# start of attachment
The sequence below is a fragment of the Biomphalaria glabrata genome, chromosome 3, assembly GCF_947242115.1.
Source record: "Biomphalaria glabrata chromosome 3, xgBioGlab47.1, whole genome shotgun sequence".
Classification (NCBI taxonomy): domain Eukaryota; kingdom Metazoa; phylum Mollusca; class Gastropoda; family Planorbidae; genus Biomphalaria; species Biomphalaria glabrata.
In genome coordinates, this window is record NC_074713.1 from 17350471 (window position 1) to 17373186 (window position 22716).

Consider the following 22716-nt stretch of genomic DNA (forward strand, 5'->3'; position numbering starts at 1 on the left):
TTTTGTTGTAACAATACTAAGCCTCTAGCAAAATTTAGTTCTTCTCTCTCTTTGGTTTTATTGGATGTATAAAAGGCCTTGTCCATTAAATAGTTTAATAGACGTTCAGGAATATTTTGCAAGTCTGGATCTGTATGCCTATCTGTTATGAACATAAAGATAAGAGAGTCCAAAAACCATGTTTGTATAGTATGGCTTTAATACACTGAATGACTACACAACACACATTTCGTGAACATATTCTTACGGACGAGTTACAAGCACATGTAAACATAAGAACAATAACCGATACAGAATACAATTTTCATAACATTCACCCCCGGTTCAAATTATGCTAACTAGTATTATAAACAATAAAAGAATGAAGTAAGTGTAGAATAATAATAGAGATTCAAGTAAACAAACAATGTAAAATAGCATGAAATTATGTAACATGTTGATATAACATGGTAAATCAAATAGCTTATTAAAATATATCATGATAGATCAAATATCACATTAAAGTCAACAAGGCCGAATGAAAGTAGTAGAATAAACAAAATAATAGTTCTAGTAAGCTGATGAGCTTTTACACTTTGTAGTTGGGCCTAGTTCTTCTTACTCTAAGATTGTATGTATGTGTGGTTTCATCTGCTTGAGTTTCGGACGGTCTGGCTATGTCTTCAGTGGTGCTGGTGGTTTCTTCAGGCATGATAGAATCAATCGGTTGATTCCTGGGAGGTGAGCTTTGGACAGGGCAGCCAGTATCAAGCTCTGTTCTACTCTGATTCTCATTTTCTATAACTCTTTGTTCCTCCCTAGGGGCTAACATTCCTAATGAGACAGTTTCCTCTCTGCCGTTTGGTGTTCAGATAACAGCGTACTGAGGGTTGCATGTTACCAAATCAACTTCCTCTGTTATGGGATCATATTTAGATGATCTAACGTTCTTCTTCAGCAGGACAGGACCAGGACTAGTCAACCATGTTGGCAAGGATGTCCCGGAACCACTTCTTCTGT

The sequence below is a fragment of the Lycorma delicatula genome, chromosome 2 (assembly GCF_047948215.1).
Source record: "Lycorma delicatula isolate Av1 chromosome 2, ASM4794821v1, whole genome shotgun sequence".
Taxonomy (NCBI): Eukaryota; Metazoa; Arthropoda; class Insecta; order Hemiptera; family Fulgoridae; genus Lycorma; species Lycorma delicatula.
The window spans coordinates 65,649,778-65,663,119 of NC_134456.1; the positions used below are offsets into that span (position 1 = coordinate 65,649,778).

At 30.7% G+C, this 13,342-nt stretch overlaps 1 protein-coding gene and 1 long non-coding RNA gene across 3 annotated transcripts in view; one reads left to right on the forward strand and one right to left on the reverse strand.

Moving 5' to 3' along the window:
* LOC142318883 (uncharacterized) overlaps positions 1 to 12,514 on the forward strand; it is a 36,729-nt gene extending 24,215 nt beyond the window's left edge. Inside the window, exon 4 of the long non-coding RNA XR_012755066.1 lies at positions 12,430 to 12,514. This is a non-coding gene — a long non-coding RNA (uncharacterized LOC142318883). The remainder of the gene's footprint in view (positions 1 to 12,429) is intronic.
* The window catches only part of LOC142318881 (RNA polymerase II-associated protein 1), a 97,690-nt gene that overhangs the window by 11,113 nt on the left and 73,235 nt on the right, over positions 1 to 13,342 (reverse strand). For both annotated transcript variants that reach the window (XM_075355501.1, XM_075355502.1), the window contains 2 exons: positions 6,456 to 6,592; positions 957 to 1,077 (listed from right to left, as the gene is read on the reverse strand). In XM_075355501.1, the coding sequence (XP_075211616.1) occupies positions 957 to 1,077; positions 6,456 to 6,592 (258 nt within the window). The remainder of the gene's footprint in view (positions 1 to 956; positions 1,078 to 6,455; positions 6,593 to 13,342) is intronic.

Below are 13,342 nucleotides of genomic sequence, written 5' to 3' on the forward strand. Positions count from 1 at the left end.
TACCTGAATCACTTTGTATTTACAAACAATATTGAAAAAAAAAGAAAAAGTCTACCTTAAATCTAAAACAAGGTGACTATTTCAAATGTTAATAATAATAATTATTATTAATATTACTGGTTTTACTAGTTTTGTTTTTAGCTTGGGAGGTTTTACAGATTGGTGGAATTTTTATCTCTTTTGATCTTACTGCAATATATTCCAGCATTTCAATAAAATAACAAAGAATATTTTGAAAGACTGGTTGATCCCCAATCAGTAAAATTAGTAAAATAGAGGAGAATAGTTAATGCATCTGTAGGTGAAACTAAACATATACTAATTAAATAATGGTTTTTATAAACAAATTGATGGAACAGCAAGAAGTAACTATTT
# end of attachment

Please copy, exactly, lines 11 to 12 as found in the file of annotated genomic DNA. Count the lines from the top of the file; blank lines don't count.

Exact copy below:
At 30.7% G+C, this 13,342-nt stretch overlaps 1 protein-coding gene and 1 long non-coding RNA gene across 3 annotated transcripts in view; one reads left to right on the forward strand and one right to left on the reverse strand.

Moving 5' to 3' along the window: